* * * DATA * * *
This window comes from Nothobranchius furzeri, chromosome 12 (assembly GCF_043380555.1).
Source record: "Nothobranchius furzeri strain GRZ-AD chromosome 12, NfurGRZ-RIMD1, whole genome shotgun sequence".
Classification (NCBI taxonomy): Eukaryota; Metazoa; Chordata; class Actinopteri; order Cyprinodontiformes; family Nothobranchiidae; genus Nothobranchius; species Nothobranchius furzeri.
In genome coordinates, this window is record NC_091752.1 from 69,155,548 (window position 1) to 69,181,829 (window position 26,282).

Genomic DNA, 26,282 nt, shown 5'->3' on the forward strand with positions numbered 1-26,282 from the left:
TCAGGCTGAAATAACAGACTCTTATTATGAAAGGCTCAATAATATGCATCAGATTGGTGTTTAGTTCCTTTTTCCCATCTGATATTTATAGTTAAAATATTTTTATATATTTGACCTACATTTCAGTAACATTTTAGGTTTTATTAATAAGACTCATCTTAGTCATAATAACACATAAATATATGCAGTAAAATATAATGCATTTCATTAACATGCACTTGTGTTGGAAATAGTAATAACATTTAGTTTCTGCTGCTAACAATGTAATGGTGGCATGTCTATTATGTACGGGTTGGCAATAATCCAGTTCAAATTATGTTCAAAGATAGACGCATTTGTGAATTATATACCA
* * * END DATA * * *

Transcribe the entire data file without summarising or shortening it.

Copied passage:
This window comes from Nothobranchius furzeri, chromosome 12 (assembly GCF_043380555.1).
Source record: "Nothobranchius furzeri strain GRZ-AD chromosome 12, NfurGRZ-RIMD1, whole genome shotgun sequence".
Classification (NCBI taxonomy): Eukaryota; Metazoa; Chordata; class Actinopteri; order Cyprinodontiformes; family Nothobranchiidae; genus Nothobranchius; species Nothobranchius furzeri.
In genome coordinates, this window is record NC_091752.1 from 69,155,548 (window position 1) to 69,181,829 (window position 26,282).

Genomic DNA, 26,282 nt, shown 5'->3' on the forward strand with positions numbered 1-26,282 from the left:
TCAGGCTGAAATAACAGACTCTTATTATGAAAGGCTCAATAATATGCATCAGATTGGTGTTTAGTTCCTTTTTCCCATCTGATATTTATAGTTAAAATATTTTTATATATTTGACCTACATTTCAGTAACATTTTAGGTTTTATTAATAAGACTCATCTTAGTCATAATAACACATAAATATATGCAGTAAAATATAATGCATTTCATTAACATGCACTTGTGTTGGAAATAGTAATAACATTTAGTTTCTGCTGCTAACAATGTAATGGTGGCATGTCTATTATGTACGGGTTGGCAATAATCCAGTTCAAATTATGTTCAAAGATAGACGCATTTGTGAATTATATACCA